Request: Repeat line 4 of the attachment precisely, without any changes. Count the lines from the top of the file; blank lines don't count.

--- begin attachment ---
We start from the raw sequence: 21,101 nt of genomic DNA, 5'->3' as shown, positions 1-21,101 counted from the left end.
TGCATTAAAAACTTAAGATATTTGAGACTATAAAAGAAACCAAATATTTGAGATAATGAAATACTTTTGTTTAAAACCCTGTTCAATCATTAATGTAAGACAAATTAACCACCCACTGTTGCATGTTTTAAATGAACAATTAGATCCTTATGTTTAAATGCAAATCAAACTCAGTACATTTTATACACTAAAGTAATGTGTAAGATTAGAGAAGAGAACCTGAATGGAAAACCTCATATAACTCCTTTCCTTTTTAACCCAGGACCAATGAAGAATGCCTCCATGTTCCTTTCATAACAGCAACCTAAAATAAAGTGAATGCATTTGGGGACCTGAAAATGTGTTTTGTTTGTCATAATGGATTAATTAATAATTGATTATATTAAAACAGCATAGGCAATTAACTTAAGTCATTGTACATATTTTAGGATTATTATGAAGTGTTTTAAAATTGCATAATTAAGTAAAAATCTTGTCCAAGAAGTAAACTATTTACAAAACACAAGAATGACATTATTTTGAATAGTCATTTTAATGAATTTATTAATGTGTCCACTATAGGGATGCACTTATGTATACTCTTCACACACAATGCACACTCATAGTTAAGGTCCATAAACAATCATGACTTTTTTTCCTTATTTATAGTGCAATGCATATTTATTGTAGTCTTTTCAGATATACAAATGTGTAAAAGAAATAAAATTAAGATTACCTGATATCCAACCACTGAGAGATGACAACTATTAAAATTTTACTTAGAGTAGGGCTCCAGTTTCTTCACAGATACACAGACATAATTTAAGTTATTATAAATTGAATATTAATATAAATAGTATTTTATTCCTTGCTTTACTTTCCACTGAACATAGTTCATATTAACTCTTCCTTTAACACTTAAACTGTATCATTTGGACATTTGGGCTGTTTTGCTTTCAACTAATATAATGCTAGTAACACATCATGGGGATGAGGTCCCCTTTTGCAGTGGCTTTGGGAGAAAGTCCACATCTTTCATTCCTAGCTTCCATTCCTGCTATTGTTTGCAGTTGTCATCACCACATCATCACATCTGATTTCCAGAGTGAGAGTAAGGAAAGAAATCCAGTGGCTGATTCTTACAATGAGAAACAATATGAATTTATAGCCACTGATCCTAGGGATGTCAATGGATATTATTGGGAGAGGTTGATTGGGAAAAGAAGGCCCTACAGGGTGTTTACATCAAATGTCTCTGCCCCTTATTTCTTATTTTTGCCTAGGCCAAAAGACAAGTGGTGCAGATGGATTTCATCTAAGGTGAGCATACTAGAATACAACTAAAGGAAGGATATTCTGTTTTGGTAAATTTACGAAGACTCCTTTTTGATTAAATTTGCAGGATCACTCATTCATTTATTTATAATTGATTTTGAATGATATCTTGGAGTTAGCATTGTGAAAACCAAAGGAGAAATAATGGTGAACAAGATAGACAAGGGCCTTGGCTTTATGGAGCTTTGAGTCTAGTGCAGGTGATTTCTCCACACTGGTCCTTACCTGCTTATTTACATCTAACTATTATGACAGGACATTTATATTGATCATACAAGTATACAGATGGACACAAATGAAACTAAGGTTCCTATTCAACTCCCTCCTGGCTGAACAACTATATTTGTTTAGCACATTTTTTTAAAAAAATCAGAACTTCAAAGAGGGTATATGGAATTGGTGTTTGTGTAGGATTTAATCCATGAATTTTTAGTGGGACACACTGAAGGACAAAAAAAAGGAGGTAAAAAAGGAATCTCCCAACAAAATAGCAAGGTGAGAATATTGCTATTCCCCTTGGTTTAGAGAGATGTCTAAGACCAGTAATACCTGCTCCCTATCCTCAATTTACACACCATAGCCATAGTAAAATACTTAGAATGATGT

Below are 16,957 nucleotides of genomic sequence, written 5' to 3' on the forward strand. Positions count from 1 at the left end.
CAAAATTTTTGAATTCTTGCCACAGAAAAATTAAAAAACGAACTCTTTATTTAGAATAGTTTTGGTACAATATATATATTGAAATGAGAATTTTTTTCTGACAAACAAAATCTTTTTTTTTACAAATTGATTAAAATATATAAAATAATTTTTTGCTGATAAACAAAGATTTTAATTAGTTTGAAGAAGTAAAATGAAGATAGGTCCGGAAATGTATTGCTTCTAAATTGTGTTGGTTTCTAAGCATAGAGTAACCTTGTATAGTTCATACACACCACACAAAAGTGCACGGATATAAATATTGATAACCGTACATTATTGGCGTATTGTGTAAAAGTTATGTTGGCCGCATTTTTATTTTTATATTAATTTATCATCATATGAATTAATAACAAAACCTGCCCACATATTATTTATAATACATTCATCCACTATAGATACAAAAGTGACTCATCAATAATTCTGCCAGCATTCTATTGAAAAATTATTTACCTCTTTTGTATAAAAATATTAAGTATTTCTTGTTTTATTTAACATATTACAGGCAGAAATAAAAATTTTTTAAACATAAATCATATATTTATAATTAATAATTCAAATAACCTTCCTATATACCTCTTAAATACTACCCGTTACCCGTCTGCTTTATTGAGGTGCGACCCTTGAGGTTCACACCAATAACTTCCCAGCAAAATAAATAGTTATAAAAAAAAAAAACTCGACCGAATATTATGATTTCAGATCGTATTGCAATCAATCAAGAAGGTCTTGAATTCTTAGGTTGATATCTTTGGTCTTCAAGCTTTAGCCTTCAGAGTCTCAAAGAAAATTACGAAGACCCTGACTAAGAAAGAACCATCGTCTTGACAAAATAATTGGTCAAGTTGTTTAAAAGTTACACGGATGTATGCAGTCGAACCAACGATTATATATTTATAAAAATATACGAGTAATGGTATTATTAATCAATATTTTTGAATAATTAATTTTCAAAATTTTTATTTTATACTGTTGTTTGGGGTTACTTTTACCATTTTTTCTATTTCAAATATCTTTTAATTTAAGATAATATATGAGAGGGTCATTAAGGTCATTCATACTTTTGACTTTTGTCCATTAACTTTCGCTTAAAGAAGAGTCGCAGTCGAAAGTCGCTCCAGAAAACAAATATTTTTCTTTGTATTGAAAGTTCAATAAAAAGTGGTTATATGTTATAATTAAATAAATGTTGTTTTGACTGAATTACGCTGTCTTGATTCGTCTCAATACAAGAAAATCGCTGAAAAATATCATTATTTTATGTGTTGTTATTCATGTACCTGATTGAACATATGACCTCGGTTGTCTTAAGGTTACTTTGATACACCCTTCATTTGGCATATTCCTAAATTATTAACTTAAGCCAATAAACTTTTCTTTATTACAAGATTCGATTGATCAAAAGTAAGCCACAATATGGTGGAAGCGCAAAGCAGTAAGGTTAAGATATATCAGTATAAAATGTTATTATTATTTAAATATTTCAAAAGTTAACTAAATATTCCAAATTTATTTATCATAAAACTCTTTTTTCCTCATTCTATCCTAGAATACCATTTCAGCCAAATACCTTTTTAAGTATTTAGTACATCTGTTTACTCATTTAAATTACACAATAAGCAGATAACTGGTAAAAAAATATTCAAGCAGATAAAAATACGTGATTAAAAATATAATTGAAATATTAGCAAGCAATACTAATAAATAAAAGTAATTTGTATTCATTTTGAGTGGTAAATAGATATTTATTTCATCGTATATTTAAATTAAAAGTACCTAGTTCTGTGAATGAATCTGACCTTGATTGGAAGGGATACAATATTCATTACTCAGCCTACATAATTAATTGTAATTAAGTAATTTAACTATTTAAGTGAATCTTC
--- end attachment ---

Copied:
CAAAATTTTTGAATTCTTGCCACAGAAAAATTAAAAAACGAACTCTTTATTTAGAATAGTTTTGGTACAATATATATATTGAAATGAGAATTTTTTTCTGACAAACAAAATCTTTTTTTTTACAAATTGATTAAAATATATAAAATAATTTTTTGCTGATAAACAAAGATTTTAATTAGTTTGAAGAAGTAAAATGAAGATAGGTCCGGAAATGTATTGCTTCTAAATTGTGTTGGTTTCTAAGCATAGAGTAACCTTGTATAGTTCATACACACCACACAAAAGTGCACGGATATAAATATTGATAACCGTACATTATTGGCGTATTGTGTAAAAGTTATGTTGGCCGCATTTTTATTTTTATATTAATTTATCATCATATGAATTAATAACAAAACCTGCCCACATATTATTTATAATACATTCATCCACTATAGATACAAAAGTGACTCATCAATAATTCTGCCAGCATTCTATTGAAAAATTATTTACCTCTTTTGTATAAAAATATTAAGTATTTCTTGTTTTATTTAACATATTACAGGCAGAAATAAAAATTTTTTAAACATAAATCATATATTTATAATTAATAATTCAAATAACCTTCCTATATACCTCTTAAATACTACCCGTTACCCGTCTGCTTTATTGAGGTGCGACCCTTGAGGTTCACACCAATAACTTCCCAGCAAAATAAATAGTTATAAAAAAAAAAAACTCGACCGAATATTATGATTTCAGATCGTATTGCAATCAATCAAGAAGGTCTTGAATTCTTAGGTTGATATCTTTGGTCTTCAAGCTTTAGCCTTCAGAGTCTCAAAGAAAATTACGAAGACCCTGACTAAGAAAGAACCATCGTCTTGACAAAATAATTGGTCAAGTTGTTTAAAAGTTACACGGATGTATGCAGTCGAACCAACGATTATATATTTATAAAAATATACGAGTAATGGTATTATTAATCAATATTTTTGAATAATTAATTTTCAAAATTTTTATTTTATACTGTTGTTTGGGGTTACTTTTACCATTTTTTCTATTTCAAATATCTTTTAATTTAAGATAATATATGAGAGGGTCATTAAGGTCATTCATACTTTTGACTTTTGTCCATTAACTTTCGCTTAAAGAAGAGTCGCAGTCGAAAGTCGCTCCAGAAAACAAATATTTTTCTTTGTATTGAAAGTTCAATAAAAAGTGGTTATATGTTATAATTAAATAAATGTTGTTTTGACTGAATTACGCTGTCTTGATTCGTCTCAATACAAGAAAATCGCTGAAAAATATCATTATTTTATGTGTTGTTATTCATGTACCTGATTGAACATATGACCTCGGTTGTCTTAAGGTTACTTTGATACACCCTTCATTTGGCATATTCCTAAATTATTAACTTAAGCCAATAAACTTTTCTTTATTACAAGATTCGATTGATCAAAAGTAAGCCACAATATGGTGGAAGCGCAAAGCAGTAAGGTTAAGATATATCAGTATAAAATGTTATTATTATTTAAATATTTCAAAAGTTAACTAAATATTCCAAATTTATTTATCATAAAACTCTTTTTTCCTCATTCTATCCTAGAATACCATTTCAGCCAAATACCTTTTTAAGTATTTAGTACATCTGTTTACTCATTTAAATTACACAATAAGCAGATAACTGGTAAAAAAATATTCAAGCAGATAAAAATACGTGATTAAAAATATAATTGAAATATTAGCAAGCAATACTAATAAATAAAAGTAATTTGTATTCATTTTGAGTGGTAAATAGATATTTATTTCATCGTATATTTAAATTAAAAGTACCTAGTTCTGTGAATGAATCTGACCTTGATTGGAAGGGATACAATATTCATTACTCAGCCTACATAATTAATTGTAATTAAGTAATTTAACTATTTAAGTGAATCTTC